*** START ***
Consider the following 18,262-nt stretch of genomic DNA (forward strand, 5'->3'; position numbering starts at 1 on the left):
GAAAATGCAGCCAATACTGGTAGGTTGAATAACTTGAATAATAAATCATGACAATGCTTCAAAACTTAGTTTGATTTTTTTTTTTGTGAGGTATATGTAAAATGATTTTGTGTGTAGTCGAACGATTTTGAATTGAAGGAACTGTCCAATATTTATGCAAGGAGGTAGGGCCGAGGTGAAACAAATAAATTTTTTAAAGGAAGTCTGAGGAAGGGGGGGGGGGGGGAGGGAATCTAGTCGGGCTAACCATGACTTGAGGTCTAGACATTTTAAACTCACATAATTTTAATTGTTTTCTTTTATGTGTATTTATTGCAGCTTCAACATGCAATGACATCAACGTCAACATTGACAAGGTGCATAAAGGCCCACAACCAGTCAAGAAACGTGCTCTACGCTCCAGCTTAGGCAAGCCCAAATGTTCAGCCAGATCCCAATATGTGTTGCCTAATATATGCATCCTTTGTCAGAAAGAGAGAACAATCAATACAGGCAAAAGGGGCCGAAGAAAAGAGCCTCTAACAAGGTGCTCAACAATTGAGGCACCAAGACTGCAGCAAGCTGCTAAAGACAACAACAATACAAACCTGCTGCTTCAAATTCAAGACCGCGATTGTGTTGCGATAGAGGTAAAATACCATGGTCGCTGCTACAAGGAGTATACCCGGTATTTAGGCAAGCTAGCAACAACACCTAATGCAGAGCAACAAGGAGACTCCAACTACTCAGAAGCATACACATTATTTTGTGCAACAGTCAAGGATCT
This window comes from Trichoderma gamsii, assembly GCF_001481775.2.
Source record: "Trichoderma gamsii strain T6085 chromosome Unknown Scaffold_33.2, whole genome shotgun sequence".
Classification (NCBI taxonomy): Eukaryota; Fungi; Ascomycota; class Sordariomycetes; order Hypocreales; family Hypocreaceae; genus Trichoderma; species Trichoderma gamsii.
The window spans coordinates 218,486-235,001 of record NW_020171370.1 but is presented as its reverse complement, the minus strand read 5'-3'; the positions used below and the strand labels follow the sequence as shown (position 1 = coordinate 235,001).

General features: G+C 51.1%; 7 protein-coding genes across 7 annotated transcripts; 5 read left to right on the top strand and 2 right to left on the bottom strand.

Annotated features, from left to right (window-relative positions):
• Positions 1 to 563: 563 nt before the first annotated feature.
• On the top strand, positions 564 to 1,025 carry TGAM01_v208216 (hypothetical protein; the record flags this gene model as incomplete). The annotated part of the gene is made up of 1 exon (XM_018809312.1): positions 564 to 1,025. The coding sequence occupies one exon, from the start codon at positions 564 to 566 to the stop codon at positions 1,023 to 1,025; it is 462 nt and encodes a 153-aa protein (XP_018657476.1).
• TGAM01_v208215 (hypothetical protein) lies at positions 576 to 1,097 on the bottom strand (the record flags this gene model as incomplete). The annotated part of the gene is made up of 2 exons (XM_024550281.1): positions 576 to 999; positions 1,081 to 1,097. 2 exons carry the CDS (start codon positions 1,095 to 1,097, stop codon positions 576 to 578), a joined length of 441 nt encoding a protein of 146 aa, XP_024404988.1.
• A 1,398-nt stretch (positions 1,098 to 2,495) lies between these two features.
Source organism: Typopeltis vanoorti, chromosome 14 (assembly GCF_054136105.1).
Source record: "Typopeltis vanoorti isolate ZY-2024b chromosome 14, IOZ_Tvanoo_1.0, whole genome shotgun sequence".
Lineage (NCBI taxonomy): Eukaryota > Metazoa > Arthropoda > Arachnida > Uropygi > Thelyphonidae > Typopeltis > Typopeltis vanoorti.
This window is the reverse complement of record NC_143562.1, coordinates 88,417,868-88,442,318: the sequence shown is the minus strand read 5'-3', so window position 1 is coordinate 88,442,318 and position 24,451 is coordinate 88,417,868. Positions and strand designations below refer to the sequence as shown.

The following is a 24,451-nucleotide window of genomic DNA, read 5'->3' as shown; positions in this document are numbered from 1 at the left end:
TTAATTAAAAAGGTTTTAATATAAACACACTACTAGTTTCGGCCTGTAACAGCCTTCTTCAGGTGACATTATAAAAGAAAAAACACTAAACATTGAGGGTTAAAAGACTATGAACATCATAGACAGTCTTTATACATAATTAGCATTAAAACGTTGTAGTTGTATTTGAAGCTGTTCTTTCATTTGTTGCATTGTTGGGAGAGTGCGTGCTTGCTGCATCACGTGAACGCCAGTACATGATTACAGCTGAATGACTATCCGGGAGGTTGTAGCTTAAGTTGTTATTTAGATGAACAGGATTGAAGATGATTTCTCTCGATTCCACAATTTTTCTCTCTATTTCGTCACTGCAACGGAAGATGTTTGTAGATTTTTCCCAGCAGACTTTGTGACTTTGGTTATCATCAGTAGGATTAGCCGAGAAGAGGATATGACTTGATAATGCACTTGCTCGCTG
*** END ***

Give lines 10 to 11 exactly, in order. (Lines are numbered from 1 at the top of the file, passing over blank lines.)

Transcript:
• On the top strand, positions 564 to 1,025 carry TGAM01_v208216 (hypothetical protein; the record flags this gene model as incomplete). The annotated part of the gene is made up of 1 exon (XM_018809312.1): positions 564 to 1,025. The coding sequence occupies one exon, from the start codon at positions 564 to 566 to the stop codon at positions 1,023 to 1,025; it is 462 nt and encodes a 153-aa protein (XP_018657476.1).
• TGAM01_v208215 (hypothetical protein) lies at positions 576 to 1,097 on the bottom strand (the record flags this gene model as incomplete). The annotated part of the gene is made up of 2 exons (XM_024550281.1): positions 576 to 999; positions 1,081 to 1,097. 2 exons carry the CDS (start codon positions 1,095 to 1,097, stop codon positions 576 to 578), a joined length of 441 nt encoding a protein of 146 aa, XP_024404988.1.